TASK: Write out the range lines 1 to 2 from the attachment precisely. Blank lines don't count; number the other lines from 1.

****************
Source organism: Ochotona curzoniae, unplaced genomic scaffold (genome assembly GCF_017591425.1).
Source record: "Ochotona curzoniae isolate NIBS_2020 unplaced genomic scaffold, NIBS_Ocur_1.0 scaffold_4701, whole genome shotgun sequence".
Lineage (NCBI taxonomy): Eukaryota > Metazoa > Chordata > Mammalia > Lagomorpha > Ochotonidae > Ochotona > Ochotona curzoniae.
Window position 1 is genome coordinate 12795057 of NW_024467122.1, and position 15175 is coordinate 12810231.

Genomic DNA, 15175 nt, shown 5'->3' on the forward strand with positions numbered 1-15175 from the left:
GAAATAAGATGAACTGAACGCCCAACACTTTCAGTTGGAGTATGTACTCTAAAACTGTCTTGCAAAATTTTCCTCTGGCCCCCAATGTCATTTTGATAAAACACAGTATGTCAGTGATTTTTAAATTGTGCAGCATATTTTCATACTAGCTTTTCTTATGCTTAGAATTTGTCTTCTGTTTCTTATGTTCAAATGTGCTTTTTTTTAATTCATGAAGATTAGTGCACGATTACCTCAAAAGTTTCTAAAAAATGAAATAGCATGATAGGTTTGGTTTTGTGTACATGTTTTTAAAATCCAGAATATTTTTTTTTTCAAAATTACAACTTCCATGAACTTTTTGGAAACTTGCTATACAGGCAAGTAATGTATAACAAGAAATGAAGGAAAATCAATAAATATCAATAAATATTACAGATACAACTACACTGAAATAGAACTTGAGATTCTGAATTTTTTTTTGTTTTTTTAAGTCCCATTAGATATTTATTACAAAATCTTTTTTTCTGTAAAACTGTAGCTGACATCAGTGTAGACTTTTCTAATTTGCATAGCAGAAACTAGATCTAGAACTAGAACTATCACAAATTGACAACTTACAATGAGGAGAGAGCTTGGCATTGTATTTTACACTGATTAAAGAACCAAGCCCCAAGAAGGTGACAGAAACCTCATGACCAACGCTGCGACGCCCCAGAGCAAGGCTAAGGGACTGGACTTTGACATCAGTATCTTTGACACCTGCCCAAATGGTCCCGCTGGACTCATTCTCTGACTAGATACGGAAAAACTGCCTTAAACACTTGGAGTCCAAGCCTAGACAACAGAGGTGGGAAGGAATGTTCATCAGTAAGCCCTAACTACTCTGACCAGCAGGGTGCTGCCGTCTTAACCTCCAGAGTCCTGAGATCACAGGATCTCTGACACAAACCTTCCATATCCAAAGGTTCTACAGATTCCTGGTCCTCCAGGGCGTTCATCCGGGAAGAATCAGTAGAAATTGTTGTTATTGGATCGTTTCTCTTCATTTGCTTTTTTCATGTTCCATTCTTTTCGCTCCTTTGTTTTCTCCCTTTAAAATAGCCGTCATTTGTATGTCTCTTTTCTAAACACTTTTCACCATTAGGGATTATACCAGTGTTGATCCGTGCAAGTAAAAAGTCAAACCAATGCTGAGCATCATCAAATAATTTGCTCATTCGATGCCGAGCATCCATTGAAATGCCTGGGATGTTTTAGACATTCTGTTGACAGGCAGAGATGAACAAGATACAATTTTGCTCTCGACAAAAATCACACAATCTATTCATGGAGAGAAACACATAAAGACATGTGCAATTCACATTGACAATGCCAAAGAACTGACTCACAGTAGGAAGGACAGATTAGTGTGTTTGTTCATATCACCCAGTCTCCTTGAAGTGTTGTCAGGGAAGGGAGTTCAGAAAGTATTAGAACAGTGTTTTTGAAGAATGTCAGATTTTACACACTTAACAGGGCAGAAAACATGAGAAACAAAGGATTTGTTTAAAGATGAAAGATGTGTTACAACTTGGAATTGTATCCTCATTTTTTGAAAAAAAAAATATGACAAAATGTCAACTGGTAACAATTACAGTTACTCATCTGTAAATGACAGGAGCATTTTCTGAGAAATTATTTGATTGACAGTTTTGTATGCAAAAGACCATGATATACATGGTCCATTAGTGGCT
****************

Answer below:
Source organism: Ochotona curzoniae, unplaced genomic scaffold (genome assembly GCF_017591425.1).
Source record: "Ochotona curzoniae isolate NIBS_2020 unplaced genomic scaffold, NIBS_Ocur_1.0 scaffold_4701, whole genome shotgun sequence".